Schroeder, who has had close ties to the Russian leader since his time as chancellor from 1998 to 2005, was pictured in a bear hug with Putin yesterday hours after the U.S. and the European Union announced a new round of sanctions against Russia over its aggression toward Ukraine.
While Chancellor Angela Merkel’s government moved today to distance itself from the encounter, Schroeder’s Social Democratic Party, now in coalition with Merkel, was less keen to criticize its former leader. Thomas Oppermann, chairman of the SPD parliamentary group, said he thought Schroeder might have been seeking to win the release of Organization for Security and Cooperation observers, including German nationals, who are being held by pro-Russian forces in Ukraine.
“There are big tensions in the SPD on Russia-Ukraine,” Joerg Forbrig, senior program officer for central and eastern Europe at the Berlin bureau of the German Marshall Fund of the U.S., said in a phone interview. German SPD Foreign Minister Frank-Walter Steinmeier “wants a balanced approach, but many party rank and file want the old line of understanding, engagement and no difficulties with Russia.”
Schroeder, who once called Putin “a flawless democrat,” was appointed chairman of Nord Stream AG, which built and operates the Nord Stream natural gas pipeline running from Russia to Germany, within three months of leaving office. He has adopted two children from Russia with his wife, Doris, and makes no secret of his friendship with Putin, a fluent German speaker who was a KGB agent in former East Germany.
Schroeder’s personal ties to Putin’s homeland are a microcosm of Germany’s economic relations with Russia. Germany gets about a third of its gas from Russia and is Russia’s biggest European trading partner. About 6,000 German companies do business in Russia, while the jobs of 350,000 German workers depend on Russian trade, according to the Committee on Eastern European Economic Relations, an organization representing Germany’s main business lobbies.
The birthday party, to which 100 guests were invited yesterday at the Yusupov Palace, was hosted by Nord Stream, according to a report in Germany’s Bild newspaper. Nord Stream is 51 percent owned by OAO Gazprom, the Russian state gas monopoly and the nation’s biggest company.
Bild published photos of Schroeder waiting outside the palace for Putin to arrive and then flashing a broad grin as he hugged the Russian leader as he emerged from his car. The palace was where Grigory Rasputin, a Russian mystic and adviser to the family of the last czar, was murdered in 1916.
Also at the party was another SPD politician, Prime Minister Erwin Sellering of Mecklenburg-West Pomerania, the northern German state where the 1,224-kilometer (760-mile) Nord Stream pipeline comes onto land at Lubmin after running under the Baltic Sea from Vyborg, Russia.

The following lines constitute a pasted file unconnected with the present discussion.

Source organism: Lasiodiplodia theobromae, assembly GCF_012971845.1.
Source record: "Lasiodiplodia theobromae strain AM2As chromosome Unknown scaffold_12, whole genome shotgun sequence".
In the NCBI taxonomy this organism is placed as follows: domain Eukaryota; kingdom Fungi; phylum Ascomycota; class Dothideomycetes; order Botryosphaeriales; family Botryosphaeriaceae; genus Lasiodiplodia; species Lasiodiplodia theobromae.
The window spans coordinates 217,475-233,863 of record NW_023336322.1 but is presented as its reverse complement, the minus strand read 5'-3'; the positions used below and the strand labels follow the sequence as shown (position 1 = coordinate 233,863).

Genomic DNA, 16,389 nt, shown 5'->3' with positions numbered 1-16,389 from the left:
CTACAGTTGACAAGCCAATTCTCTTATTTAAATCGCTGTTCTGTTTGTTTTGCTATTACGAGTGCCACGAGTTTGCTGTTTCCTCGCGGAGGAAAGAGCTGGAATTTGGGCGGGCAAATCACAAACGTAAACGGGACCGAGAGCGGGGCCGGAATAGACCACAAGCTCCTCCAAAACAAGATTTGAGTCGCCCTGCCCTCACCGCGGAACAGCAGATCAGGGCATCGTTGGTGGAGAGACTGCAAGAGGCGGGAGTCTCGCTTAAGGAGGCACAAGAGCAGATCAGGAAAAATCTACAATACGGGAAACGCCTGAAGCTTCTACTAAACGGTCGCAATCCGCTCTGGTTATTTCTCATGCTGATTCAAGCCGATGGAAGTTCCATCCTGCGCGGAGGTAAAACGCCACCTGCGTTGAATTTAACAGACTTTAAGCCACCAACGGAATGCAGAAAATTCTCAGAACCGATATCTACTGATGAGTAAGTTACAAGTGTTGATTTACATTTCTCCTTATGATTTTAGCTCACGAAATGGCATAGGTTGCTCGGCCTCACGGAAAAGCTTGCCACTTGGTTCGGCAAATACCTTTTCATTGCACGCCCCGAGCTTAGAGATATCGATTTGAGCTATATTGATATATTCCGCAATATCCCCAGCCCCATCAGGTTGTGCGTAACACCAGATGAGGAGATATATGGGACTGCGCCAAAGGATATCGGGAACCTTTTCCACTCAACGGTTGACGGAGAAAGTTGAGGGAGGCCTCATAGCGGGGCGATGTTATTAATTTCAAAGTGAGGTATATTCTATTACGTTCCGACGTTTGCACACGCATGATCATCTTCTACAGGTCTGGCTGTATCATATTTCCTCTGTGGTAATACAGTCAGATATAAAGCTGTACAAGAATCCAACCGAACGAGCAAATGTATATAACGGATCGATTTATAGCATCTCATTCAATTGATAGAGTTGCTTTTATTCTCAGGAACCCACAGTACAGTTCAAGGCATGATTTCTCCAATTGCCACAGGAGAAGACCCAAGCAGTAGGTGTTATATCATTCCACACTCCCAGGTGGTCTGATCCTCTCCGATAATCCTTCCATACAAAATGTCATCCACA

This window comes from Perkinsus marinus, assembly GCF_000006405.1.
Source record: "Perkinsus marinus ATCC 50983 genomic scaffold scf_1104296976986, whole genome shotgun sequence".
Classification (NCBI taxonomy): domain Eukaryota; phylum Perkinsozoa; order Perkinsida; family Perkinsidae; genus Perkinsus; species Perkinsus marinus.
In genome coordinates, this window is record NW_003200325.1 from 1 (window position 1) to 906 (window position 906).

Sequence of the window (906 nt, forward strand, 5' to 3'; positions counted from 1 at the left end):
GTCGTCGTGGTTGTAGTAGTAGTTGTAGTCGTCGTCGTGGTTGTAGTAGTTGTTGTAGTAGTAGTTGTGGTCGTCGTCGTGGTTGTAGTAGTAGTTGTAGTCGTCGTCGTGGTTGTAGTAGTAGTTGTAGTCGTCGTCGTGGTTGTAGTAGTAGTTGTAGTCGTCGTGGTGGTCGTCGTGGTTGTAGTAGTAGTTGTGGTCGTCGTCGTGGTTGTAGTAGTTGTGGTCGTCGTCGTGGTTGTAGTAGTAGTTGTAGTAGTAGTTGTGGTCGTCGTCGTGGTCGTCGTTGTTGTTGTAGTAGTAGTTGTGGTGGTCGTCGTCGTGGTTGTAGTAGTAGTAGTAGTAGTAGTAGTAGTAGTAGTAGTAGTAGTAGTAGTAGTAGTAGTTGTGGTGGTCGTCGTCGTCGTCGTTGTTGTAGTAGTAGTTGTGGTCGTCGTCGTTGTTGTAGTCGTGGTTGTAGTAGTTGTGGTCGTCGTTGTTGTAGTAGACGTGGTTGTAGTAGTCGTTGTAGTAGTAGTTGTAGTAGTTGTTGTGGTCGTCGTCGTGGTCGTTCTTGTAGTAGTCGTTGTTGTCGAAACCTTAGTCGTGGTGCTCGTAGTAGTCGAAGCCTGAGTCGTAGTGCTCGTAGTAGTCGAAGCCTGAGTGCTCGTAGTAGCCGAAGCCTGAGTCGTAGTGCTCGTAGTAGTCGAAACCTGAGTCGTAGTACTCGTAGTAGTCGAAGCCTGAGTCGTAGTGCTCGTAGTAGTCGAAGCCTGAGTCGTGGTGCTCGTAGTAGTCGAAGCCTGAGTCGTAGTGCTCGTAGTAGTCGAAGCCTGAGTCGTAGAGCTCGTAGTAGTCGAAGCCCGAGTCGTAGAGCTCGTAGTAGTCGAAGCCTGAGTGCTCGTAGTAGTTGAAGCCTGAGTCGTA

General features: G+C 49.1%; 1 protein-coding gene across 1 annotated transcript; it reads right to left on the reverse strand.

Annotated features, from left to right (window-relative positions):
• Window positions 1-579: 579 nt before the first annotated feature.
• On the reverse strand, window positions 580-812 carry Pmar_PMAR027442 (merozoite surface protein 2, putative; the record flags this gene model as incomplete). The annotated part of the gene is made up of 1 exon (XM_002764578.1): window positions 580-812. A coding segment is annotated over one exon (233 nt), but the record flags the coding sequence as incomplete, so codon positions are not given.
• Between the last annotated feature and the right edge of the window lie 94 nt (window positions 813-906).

“Sellering’s presence is more tricky than that of Schroeder, who’s no longer in power,” Forbrig said. “Having a leading SPD politician there begs the question for Merkel of what the German line is.”
A German government official, speaking to reporters in Berlin today on condition of anonymity, said that Schroeder wasn’t working in the name of Merkel’s government and stressed that he has clearly left active politics.
The SPD’s Oppermann told reporters that didn’t know what Schroeder discussed in his “private meeting” with Putin, “but I’m quite sure that he has made it clear to the Russian president that he actively has to do something for the release of the hostages and the end of the destabilization of eastern Ukraine.”
Volker Kauder, the parliamentary leader of Merkel’s caucus, told the same news briefing that “we’ll have to reassess the hugging image” in light of Oppermann’s suggestion.
“As it stands, I can’t see it as useful, but if good news comes in the coming days, then there would have been something positive to come from this image,” Kauder said.
The SPD’s divisions regarding Russia were evident in two contributions in this week’s Der Spiegel magazine.
Foreign Minister Steinmeier said in an interview that Putin is “playing a dangerous game with potentially dramatic consequences, especially for Russia itself.”
In contrast, Erhard Eppler, a former minister under SPD Chancellor Willy Brandt, who pushed the Ostpolitik of normalizing Cold War ties via a series of treaties with the former Soviet Union and East Bloc, said he thinks Putin can best be compared to Merkel because he does what his voters expect him to do. Eppler, in a two-page essay, said it’s crucial to keep in mind that the crisis started in Kiev.
“What then came out, nobody knows how, was a transitional government and staunchly anti-Russian team who first had to be taught they couldn’t immediately eliminate Russian as an official language and join NATO,” said Eppler. “A Russian president who simply stood by and watched would have sooner or later been chased out of office.”
Merkel, who grew up in East Germany and speaks Russian, initially urged engagement with Russia to help resolve the Ukraine standoff before voicing growing exasperation with Putin. A poll today suggested that her handling of the Ukraine crisis is helping to buoy her support before she travels to Washington on May 1 for talks with President Barack Obama.
Merkel’s personal approval rating rose two percentage points to 58 percent in the weekly Forsa poll. That compared to 14 percent for her SPD Vice Chancellor Sigmar Gabriel.
“Merkel’s popularity is unbroken,” Manfred Guellner, the Forsa chief, was cited as saying in a statement. Just as she did throughout the euro crisis, during the Ukraine conflict Merkel “gives the impression that she’s taking care of things,” exuding a “presidential” style, he said.
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